Leisure, Sport, and Tourism Studies “The Evolution of Foreign Language Pedagogy” Ann McCullough, advisor

Briyana Dyer

Journalism “The Representation of Female Characters in the Academy Award Winners for Best Picture of the Year” Jane Marcellus, advisor

Jake Garrette

Aerospace “The Development and Incorporation of Introductory Aerospace Curriculum into Tennessee Secondary Education Systems” Andrea Georgiou, advisor

Nicole Chandler

Mechatronics Engineering “Kinematic Analysis and Optimization of a Novel End-Effector with Variable Topology” Brian Slaboch, advisor

Jackson Cole

Physics “An Interface for Future Comparison of Real and Simulated Interacting Galaxy Pair Morphologies using JSPAM” Andrew Wyatt, advisor

Sierra Coffee

Sociology “The War on Drugs, Cocaine, and Their Effect on the Federal Prison Population” Meredith Dye, advisor

Matthew Cureton

Management “Restoration, Preservation, and Renovation of Irish Tower Houses: A Regional Study Conducted in County Tipperary, Ireland” Stacey Graham, advisor


ARETÉ MAGAZINE | Spring 2019

Hannah Giles

English “All Colors in Balmy Fields: A Modern Floral Dictionary with Accompanying Poems” Gaylord Brewer, advisor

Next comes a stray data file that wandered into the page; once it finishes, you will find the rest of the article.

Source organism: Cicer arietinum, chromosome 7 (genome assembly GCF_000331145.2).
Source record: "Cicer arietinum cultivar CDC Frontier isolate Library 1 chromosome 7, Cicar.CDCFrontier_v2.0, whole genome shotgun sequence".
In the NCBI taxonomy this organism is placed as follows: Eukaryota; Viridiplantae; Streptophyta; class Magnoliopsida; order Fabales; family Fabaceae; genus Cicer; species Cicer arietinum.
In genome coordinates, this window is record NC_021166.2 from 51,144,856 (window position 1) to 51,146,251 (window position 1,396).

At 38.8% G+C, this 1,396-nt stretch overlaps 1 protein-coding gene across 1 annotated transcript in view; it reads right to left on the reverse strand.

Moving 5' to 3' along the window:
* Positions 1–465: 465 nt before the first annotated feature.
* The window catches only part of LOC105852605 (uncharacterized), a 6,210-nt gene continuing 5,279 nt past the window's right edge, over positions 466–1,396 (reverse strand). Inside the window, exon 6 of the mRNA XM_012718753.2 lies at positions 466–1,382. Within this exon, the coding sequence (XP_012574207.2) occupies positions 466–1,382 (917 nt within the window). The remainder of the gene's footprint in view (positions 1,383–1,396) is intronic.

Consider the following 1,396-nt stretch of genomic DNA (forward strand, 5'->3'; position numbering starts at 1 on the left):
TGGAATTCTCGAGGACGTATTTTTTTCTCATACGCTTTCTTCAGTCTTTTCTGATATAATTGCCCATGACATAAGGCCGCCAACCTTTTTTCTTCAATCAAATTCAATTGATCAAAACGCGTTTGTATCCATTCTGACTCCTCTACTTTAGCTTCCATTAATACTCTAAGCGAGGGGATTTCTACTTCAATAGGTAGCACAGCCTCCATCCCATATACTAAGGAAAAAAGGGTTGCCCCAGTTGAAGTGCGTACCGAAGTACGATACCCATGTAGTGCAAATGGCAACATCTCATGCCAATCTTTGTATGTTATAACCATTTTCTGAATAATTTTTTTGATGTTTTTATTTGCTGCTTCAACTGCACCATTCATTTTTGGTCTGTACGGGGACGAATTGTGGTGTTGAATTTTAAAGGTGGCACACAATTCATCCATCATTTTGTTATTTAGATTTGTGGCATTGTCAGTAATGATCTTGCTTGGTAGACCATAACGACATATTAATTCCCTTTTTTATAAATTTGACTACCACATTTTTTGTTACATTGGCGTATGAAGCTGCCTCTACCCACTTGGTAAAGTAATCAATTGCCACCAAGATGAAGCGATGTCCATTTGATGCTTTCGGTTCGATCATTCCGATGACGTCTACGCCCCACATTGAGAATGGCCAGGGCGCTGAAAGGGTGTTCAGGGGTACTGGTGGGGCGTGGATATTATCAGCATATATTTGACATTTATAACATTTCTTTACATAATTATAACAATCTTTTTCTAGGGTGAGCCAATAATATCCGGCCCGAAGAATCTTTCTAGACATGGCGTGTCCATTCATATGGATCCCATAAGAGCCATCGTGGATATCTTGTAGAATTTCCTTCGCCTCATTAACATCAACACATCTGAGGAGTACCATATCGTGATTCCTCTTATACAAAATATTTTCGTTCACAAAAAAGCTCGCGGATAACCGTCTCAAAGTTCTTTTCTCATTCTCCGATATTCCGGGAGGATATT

Lauren Grizzard

Interdisciplinary Studies “Implementation of Classroom Pedagogies into a Children’s Church Environment Through Volunteer Training” Dianna Rust, advisor

Joseph Gulizia

Animal Science and Science “Total and Nutrient-Specific In Situ Degradation of Kudzu (Pueraria montana var. lobate) in the Bovine Rumen” Kevin Downs, advisor

Hannah Hall

Biology “Inducing Somatic Embryogenesis in Grape (Vitis aestivalis ‘Norton/ Cynthiana’) Callus” John DuBoise, advisor

James Morton Devyn Hayes

Biology “Design and Validation of a Live Cell Reporter for Macrophage Activation” David Nelson, advisor

Katelynn Horner

Finance “One Man’s Trash Can Be Everyone’s Burden: A Case Study Analysis of Rutherford County’s Waste Status” Tony Eff, advisor

Whitney Ingle

Exercise Science “The Short-Term Mental Health Effects of Yoga on College Students” John Coons, advisor

Elizabeth Keller

Aerospace “Dare to Fly: Women’s Air Race Classic 2018” Tyler Babb, advisor

Political Science and International Relations “Church v. State: From Confessionalism to Judicial Interpretation in Everson v. Board of Education” Michael L. Hanson, advisor